3. Calculate adjusted operating income. Add back interest expense, net of any tax effects, and other noncash charges to after-tax operating income. This step is missed in many business press discussions of economic profit. Assume an effective tax rate of 20%.
Income (loss) from operations $(3,477) $7,748
Interest expense, net of taxes 1995: ($4,035 x .8) 3,228
1996: ($3,762 x .8) 3,010
Loss on sale of assets, net of taxes 1995: ($5,453 x .8) 4,362 -0-
Adjusted operating income $4,113 $10,758
4. Calculate operating income plus. Add back expenses providing a future benefit (training, research, and development), net of any tax effects, to the adjusted operating income calculated in step 3.
Adjusted operating income $4,113 $10,758
Research and development costs, net of taxes
1995: ($51,938 x .8) 41,550
1996: ($58,435 x .8) 46,748
Amortization of 1995 R&D
($51,938 / 5 yrs.) (10,388)
Adjusted operating income plus expenses providing future benefits $45,663 $47,118
5. Calculate net assets employed on a book basis. Add together balance sheet amounts for working capital, property and equipment and other long-term investments.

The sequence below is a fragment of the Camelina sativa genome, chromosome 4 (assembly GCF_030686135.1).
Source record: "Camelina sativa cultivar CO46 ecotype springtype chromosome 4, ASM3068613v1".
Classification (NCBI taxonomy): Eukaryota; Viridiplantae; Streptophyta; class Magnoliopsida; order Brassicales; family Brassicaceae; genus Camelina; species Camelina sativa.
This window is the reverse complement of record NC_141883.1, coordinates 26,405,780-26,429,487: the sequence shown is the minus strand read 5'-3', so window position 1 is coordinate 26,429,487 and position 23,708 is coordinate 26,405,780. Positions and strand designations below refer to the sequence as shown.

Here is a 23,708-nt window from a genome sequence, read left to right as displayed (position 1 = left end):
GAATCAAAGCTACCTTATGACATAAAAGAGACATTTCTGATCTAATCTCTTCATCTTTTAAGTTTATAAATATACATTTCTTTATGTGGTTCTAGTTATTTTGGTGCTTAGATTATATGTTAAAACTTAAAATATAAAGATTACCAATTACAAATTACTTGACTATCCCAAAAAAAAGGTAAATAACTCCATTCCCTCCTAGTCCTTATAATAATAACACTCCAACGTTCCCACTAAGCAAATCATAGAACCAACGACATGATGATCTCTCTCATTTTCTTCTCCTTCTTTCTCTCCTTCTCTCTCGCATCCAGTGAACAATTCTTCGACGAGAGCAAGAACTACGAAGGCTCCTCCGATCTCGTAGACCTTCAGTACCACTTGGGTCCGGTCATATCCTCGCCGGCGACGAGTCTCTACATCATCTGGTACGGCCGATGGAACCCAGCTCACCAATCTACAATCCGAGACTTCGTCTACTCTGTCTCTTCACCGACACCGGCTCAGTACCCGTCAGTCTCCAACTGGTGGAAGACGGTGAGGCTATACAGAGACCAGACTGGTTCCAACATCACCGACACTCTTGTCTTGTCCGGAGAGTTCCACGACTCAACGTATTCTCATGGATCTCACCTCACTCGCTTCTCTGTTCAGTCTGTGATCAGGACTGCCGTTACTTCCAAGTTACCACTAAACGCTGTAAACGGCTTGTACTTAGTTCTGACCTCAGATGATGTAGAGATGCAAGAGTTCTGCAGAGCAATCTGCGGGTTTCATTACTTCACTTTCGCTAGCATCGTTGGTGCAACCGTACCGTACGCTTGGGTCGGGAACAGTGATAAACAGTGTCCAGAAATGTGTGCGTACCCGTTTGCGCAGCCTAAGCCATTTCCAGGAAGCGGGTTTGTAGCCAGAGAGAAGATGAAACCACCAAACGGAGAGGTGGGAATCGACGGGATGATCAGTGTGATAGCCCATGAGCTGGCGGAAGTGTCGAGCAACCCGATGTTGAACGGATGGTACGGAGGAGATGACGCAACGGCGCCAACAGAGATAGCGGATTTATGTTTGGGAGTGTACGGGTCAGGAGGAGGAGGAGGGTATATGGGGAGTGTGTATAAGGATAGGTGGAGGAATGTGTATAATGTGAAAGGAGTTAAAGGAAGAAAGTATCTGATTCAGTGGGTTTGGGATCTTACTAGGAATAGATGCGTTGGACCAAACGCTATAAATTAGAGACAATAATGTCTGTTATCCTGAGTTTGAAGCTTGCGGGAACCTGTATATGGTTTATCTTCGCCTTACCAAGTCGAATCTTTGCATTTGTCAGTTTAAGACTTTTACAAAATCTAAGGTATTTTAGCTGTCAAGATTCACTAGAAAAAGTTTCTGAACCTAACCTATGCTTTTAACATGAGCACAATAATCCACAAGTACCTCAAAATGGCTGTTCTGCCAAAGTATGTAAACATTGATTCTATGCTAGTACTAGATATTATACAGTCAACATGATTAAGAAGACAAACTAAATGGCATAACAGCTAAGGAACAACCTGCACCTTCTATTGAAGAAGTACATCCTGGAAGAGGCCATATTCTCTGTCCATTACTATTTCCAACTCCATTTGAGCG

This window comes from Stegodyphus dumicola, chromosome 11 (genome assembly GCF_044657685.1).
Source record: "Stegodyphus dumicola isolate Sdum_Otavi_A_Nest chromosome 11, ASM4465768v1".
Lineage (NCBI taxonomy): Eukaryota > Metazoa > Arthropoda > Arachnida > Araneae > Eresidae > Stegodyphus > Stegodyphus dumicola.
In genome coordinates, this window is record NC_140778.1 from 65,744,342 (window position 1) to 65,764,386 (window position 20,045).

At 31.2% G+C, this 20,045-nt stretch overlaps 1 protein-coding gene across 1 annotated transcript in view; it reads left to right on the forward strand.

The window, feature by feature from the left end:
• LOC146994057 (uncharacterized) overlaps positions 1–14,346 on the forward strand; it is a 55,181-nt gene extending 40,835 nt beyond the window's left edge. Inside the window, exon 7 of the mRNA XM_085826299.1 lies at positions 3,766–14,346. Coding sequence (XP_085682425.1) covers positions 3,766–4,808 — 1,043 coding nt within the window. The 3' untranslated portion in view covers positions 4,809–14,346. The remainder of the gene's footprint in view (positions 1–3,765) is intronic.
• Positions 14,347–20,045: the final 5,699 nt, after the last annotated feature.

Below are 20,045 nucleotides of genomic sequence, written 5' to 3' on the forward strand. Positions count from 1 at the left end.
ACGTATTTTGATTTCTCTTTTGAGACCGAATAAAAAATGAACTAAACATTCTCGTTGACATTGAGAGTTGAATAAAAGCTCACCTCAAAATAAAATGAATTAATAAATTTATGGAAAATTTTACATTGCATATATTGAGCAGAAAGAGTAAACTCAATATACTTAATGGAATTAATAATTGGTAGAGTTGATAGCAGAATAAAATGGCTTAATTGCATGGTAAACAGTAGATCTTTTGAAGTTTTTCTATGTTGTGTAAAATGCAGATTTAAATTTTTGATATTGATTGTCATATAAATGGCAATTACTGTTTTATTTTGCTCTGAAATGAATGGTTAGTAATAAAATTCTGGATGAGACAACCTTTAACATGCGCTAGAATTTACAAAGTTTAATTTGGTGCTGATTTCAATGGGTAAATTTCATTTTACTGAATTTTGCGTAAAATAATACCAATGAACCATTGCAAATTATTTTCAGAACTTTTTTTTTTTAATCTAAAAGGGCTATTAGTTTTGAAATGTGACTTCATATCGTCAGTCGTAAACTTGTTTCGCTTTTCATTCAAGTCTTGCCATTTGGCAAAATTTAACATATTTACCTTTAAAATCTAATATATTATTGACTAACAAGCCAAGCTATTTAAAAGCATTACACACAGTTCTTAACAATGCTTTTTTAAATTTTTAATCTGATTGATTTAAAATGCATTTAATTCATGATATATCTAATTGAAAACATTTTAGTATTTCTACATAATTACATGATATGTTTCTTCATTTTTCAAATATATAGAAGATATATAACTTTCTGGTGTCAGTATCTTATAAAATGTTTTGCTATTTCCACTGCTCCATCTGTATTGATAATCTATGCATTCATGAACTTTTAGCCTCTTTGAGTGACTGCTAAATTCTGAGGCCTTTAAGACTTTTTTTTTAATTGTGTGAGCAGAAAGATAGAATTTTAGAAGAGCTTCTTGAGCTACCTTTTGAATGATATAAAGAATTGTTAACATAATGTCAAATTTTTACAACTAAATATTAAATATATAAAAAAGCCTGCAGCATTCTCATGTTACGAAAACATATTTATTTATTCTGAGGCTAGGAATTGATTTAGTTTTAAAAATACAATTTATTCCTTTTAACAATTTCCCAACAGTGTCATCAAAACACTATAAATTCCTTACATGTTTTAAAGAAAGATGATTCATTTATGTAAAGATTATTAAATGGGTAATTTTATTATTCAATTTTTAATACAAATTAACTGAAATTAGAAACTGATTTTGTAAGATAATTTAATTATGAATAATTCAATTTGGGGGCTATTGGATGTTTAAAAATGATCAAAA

Current assets $294,860 $302,574
Current liabilities 133,011 134,107
Working capital 161,849 168,467
Long-term assets 119,293 112,570
Net assets $281,142 $281,037
6. Calculate capital investment. Add items classified as current operating expenses that will provide the company benefits in future periods. These would include, for example, employee training and research and development costs. This may require that you examine the company's past financial statements.
Total from 5 above $281,142 $281,037
Research and development costs 51,938 99,985*
Total capital investment $333,080 $381,022
*$58,435+80% of $51,938
7. Calculate the cost of capital. Multiply the weighted average cost of capital calculated in step 2 by the total capital investment calculated in 6.
1995: (9.98% x $333,080) = $33,241
1996: (9.98% x $381,022) = $38,026
8. Calculate economic profit. Subtract the capital charge calculated in 7 from the readjusted operating income calculated in 4. The result is the company's economic profit.
Readjusted operating income $45,663 $47,118
Capital charge 33,241 38,026
Economic profit $12,422 $9,092
The positive results in 8 suggest that the company is generating economic value with invested capital. Negative results would suggest that invested capital is not being used effectively and might be better employed elsewhere.
Employing the Economic Profit Concept
Companies, both large and small, are using economic profit calculations in several ways.